Lecture at Pennsylvania Hospital, Philadelphia
Technology of Colonial Birth Control
Join us on Wednesday, June 8, 2011 at 5:30pm in the Helen McClelland Conference Room for our second lecture in our exhibition lecture series. Dr. Susan E. Klepp, (Temple University) will discuss the Technology of Colonial Birth Control. Long before Margaret Sanger and Emma Goldman openly taught women about diaphragms, women turned to other methods of reducing births. The most common methods involved various medicinal plants. In the 18th and 19th centuries American women combined the pharmaceutical practices of Europe, native America and Africa in their attempts to control childbearing.
Susan Klepp is Professor of Colonial American and American Women’s History at Temple University. She has twice been awarded Andrew W. Mellon fellowships, and is past president of the Pennsylvania Historical Association. She is Chair of the Executive Council and the Advisory Council of the McNeil Center for Early American Studies, serves on fellowship committees for several institutions, including the Pennsylvania Historical and Museum Commission and the Library Company of Philadelphia, and as Director of the Bibliography of Pennsylvania History Project. She is the author of numerous books, including her latest, Revolutionary Conceptions: Women, Fertility and Family Limitation in America, 1760-1820 (University of North Carolina Press, 2009).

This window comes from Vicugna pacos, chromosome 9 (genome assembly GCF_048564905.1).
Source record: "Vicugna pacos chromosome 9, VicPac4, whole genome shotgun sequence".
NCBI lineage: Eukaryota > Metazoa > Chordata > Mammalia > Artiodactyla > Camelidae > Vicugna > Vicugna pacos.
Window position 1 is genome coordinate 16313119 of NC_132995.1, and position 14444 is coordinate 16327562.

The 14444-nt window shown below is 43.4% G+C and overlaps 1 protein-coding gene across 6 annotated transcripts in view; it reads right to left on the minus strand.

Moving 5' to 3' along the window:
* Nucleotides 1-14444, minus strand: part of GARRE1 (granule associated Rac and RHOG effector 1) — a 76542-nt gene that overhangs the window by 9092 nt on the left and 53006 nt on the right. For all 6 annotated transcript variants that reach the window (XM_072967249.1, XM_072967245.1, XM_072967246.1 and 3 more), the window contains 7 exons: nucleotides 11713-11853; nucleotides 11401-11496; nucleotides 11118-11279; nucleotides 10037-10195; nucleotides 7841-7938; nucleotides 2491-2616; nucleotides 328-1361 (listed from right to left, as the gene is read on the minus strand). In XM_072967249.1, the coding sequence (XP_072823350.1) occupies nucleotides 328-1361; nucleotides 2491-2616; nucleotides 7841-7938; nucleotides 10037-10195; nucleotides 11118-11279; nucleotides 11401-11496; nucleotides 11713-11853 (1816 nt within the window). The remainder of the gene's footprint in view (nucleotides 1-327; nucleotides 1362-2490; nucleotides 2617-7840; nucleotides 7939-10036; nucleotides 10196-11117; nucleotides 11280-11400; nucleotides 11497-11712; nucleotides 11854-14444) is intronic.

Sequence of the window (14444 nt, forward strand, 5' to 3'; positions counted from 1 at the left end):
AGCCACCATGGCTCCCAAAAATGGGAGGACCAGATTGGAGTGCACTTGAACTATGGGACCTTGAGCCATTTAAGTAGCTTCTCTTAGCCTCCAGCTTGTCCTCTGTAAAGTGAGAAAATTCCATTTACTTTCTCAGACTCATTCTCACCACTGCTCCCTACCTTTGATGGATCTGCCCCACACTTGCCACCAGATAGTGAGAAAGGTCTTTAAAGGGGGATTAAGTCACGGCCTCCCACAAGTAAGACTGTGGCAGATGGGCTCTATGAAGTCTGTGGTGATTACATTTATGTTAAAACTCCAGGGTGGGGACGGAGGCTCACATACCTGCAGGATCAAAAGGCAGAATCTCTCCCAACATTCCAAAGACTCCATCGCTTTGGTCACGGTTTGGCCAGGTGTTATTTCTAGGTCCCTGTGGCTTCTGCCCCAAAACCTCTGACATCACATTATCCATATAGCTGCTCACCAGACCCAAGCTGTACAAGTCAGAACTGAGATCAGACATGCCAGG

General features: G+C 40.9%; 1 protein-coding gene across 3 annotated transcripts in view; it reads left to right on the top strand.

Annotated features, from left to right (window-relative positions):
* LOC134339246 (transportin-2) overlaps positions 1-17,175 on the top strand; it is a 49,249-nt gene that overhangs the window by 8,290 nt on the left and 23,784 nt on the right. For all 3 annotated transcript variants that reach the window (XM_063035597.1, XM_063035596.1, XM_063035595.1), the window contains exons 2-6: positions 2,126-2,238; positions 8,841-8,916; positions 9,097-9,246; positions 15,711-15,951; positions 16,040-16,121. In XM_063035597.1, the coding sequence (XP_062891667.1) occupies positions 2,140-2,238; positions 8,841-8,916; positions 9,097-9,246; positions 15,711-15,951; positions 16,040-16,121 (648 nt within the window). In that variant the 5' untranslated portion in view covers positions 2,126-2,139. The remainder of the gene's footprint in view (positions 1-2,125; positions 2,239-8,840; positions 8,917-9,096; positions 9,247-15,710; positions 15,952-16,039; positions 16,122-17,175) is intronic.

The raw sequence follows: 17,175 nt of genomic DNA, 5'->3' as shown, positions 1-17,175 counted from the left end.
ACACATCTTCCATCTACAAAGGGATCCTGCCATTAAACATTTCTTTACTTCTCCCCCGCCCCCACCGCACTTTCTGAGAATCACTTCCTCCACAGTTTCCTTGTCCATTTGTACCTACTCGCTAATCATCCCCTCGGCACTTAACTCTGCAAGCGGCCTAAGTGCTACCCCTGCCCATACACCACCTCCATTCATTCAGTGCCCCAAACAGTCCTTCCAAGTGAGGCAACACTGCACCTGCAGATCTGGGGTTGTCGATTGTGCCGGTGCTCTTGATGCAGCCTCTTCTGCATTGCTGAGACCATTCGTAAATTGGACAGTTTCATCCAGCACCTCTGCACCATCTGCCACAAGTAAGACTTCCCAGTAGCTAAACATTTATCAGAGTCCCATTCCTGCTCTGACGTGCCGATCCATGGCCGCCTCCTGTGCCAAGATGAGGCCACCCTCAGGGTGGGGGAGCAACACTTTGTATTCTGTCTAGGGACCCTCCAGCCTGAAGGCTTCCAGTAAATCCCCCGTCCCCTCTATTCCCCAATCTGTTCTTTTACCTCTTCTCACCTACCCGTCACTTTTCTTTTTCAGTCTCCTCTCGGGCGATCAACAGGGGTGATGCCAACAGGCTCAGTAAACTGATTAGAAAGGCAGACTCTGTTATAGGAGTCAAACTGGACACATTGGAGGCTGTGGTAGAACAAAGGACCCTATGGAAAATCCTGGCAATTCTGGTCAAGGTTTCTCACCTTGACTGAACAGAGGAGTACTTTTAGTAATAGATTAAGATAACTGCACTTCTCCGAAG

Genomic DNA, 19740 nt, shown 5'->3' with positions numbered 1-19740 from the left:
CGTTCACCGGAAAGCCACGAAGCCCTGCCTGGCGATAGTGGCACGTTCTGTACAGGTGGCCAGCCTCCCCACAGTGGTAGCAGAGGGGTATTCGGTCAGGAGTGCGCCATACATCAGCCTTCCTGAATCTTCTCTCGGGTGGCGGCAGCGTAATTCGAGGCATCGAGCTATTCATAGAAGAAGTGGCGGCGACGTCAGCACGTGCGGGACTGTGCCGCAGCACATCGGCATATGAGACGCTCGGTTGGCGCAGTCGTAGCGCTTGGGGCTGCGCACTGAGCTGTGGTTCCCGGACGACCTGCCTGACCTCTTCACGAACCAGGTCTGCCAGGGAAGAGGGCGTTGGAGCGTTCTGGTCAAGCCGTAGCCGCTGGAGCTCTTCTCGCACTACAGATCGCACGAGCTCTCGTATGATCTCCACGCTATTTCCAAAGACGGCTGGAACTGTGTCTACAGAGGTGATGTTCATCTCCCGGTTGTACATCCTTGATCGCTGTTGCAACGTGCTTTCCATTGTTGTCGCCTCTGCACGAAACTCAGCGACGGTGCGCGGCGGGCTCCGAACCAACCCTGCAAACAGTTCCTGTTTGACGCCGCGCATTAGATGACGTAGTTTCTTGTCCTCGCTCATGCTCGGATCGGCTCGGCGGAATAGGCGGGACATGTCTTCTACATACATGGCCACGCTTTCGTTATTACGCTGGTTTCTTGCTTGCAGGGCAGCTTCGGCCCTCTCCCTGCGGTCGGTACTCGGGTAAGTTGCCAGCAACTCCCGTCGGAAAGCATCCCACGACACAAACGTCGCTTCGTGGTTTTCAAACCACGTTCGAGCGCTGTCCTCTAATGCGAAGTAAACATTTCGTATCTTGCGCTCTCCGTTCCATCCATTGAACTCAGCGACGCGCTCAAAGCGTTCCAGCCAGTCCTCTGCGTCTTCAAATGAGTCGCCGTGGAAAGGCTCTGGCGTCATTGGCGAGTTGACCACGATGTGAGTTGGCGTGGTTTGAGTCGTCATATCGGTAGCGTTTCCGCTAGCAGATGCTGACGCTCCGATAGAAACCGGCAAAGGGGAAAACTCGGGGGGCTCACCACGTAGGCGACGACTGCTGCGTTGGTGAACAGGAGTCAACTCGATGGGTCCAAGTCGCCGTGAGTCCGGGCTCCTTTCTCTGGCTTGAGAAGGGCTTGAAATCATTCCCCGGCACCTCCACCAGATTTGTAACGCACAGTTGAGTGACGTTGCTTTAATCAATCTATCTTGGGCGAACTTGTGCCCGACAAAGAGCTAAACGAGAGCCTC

This event is FREE and open to the public. Please RSVP by June 6, 2011 to Stacey Peeples at 215-829-5434 or firstname.lastname@example.org
Pennsylvania Hospital is located at 800 Spruce Street, Philadelphia, PA 19107.
Stacey C Peeples
3 Pine East, 800 Spruce St.
Philadelphia, PA 19107
(215) 829-5434 (v)
(215) 829-7155 (f)
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